I tell you, it will be more bearable on that day for Sodom than for that town.
"Woe to you, Korazin! Woe to you, Bethsaida! For if the miracles that were performed in you had been performed in Tyre and Sidon, they would have repented long ago, sitting in sackcloth and ashes.
But it will be more bearable for Tyre and Sidon at the judgment than for you.
And you, Capernaum, will you be lifted up to the skies? No, you will go down to the depths.
"He who listens to you listens to me; he who rejects you rejects me; but he who rejects me rejects him who sent me."
The seventy-two returned with joy and said, "Lord, even the demons submit to us in your name."
He replied, "I saw Satan fall like lightning from heaven.
I have given you authority to trample on snakes and scorpions and to overcome all the power of the enemy; nothing will harm you.
However, do not rejoice that the spirits submit to you, but rejoice that your names are written in heaven."
At that time Jesus, full of joy through the Holy Spirit, said, "I praise you, Father, Lord of heaven and earth, because you have hidden these things from the wise and learned, and revealed them to little children. Yes, Father, for this was your good pleasure.
"All things have been committed to me by my Father. No one knows who the Son is except the Father, and no one knows who the Father is except the Son and those to whom the Son chooses to reveal him."
Then he turned to his disciples and said privately, "Blessed are the eyes that see what you see.
For I tell you that many prophets and kings wanted to see what you see but did not see it, and to hear what you hear but did not hear it."
On one occasion an expert in the law stood up to test Jesus. "Teacher," he asked, "what must I do to inherit eternal life?"
"What is written in the Law?" he replied. "How do you read it?"
He answered: "`Love the Lord your God with all your heart and with all your soul and with all your strength and with all your mind' ; and, `Love your neighbor as yourself.' "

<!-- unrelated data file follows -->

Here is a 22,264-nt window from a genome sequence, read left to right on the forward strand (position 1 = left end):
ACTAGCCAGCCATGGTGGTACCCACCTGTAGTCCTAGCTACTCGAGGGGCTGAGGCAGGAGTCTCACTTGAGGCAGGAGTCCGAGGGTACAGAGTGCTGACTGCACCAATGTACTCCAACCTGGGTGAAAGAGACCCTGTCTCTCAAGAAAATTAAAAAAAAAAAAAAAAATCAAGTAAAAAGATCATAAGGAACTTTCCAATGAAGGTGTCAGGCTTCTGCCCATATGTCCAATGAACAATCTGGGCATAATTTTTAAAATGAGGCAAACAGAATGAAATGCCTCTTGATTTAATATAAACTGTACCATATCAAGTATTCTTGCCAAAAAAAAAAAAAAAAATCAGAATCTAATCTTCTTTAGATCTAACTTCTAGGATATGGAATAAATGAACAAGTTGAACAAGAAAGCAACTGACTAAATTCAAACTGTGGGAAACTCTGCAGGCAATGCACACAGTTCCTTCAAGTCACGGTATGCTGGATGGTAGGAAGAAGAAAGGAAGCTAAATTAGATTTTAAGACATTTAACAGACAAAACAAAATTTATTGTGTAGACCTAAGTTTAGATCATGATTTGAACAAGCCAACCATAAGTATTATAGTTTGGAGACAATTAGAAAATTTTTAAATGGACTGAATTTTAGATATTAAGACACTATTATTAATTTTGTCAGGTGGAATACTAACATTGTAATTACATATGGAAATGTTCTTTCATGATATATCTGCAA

"You have answered correctly," Jesus replied. "Do this and you will live."
But he wanted to justify himself, so he asked Jesus, "And who is my neighbor?"
In reply Jesus said: "A man was going down from Jerusalem to Jericho, when he fell into the hands of robbers. They stripped him of his clothes, beat him and went away, leaving him half dead.
A priest happened to be going down the same road, and when he saw the man, he passed by on the other side.
So too, a Levite, when he came to the place and saw him, passed by on the other side.
But a Samaritan, as he traveled, came where the man was; and when he saw him, he took pity on him.
He went to him and bandaged his wounds, pouring on oil and wine. Then he put the man on his own donkey, took him to an inn and took care of him.
The next day he took out two silver coins and gave them to the innkeeper. `Look after him,' he said, `and when I return, I will reimburse you for any extra expense you may have.'
"Which of these three do you think was a neighbor to the man who fell into the hands of robbers?"
The expert in the law replied, "The one who had mercy on him." Jesus told him, "Go and do likewise."
As Jesus and his disciples were on their way, he came to a village where a woman named Martha opened her home to him.
She had a sister called Mary, who sat at the Lord's feet listening to what he said.
But Martha was distracted by all the preparations that had to be made. She came to him and asked, "Lord, don't you care that my sister has left me to do the work by myself? Tell her to help me!"
"Martha, Martha," the Lord answered, "you are worried and upset about many things,
but only one thing is needed. Mary has chosen what is better, and it will not be taken away from her."
Scripture taken from the HOLY BIBLE, NEW INTERNATIONAL VERSION. NIV. Copyright 1973, 1978, 1984 by International Bible Society. Used by permission of Zondervan Publishing House. All rights reserved.